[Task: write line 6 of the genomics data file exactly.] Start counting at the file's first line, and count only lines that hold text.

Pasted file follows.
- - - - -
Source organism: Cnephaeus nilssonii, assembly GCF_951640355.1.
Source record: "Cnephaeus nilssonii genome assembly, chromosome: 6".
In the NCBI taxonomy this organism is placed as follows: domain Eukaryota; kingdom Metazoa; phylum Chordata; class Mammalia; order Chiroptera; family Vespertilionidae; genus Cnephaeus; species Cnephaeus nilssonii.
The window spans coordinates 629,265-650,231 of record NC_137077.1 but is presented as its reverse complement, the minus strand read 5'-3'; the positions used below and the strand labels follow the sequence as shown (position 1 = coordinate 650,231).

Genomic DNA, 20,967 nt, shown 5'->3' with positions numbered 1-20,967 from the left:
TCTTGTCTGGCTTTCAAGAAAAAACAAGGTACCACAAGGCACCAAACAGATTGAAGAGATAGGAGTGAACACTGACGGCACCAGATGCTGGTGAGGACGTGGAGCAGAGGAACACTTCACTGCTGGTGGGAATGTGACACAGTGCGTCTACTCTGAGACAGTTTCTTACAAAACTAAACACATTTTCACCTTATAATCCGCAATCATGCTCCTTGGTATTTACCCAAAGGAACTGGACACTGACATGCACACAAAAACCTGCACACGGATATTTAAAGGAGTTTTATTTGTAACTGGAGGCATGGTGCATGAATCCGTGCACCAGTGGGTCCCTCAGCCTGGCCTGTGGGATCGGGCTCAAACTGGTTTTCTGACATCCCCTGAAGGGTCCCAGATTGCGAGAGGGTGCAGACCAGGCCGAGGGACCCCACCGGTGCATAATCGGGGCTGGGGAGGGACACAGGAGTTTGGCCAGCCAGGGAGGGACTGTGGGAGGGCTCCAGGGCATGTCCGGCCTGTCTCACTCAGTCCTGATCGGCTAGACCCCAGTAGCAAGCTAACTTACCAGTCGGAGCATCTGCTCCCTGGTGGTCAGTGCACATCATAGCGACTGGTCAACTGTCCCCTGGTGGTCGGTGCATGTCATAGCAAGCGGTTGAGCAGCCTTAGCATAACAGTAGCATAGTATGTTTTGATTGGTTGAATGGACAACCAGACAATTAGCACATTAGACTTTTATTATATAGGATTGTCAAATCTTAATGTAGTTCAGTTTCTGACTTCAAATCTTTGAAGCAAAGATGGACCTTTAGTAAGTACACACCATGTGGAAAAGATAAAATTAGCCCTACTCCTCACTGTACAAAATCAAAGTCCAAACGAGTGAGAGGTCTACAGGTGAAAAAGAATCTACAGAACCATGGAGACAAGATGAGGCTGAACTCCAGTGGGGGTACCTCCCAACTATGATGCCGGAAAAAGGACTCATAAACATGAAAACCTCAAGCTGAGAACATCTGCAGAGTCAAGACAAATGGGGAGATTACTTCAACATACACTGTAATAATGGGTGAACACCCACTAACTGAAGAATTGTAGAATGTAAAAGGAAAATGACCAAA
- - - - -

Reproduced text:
TCTTGTCTGGCTTTCAAGAAAAAACAAGGTACCACAAGGCACCAAACAGATTGAAGAGATAGGAGTGAACACTGACGGCACCAGATGCTGGTGAGGACGTGGAGCAGAGGAACACTTCACTGCTGGTGGGAATGTGACACAGTGCGTCTACTCTGAGACAGTTTCTTACAAAACTAAACACATTTTCACCTTATAATCCGCAATCATGCTCCTTGGTATTTACCCAAAGGAACTGGACACTGACATGCACACAAAAACCTGCACACGGATATTTAAAGGAGTTTTATTTGTAACTGGAGGCATGGTGCATGAATCCGTGCACCAGTGGGTCCCTCAGCCTGGCCTGTGGGATCGGGCTCAAACTGGTTTTCTGACATCCCCTGAAGGGTCCCAGATTGCGAGAGGGTGCAGACCAGGCCGAGGGACCCCACCGGTGCATAATCGGGGCTGGGGAGGGACACAGGAGTTTGGCCAGCCAGGGAGGGACTGTGGGAGGGCTCCAGGGCATGTCCGGCCTGTCTCACTCAGTCCTGATCGGCTAGACCCCAGTAGCAAGCTAACTTACCAGTCGGAGCATCTGCTCCCTGGTGGTCAGTGCACATCATAGCGACTGGTCAACTGTCCCCTGGTGGTCGGTGCATGTCATAGCAAGCGGTTGAGCAGCCTTAGCATAACAGTAGCATAGTATGTTTTGATTGGTTGAATGGACAACCAGACAATTAGCACATTAGACTTTTATTATATAGGATTGTCAAATCTTAATGTAGTTCAGTTTCTGACTTCAAATCTTTGAAGCAAAGATGGACCTTTAGTAAGTACACACCATGTGGAAAAGATAAAATTAGCCCTACTCCTCACTGTACAAAATCAAAGTCCAAACGAGTGAGAGGTCTACAGGTGAAAAAGAATCTACAGAACCATGGAGACAAGATGAGGCTGAACTCCAGTGGGGGTACCTCCCAACTATGATGCCGGAAAAAGGACTCATAAACATGAAAACCTCAAGCTGAGAACATCTGCAGAGTCAAGACAAATGGGGAGATTACTTCAACATACACTGTAATAATGGGTGAACACCCACTAACTGAAGAATTGTAGAATGTAAAAGGAAAATGACCAAA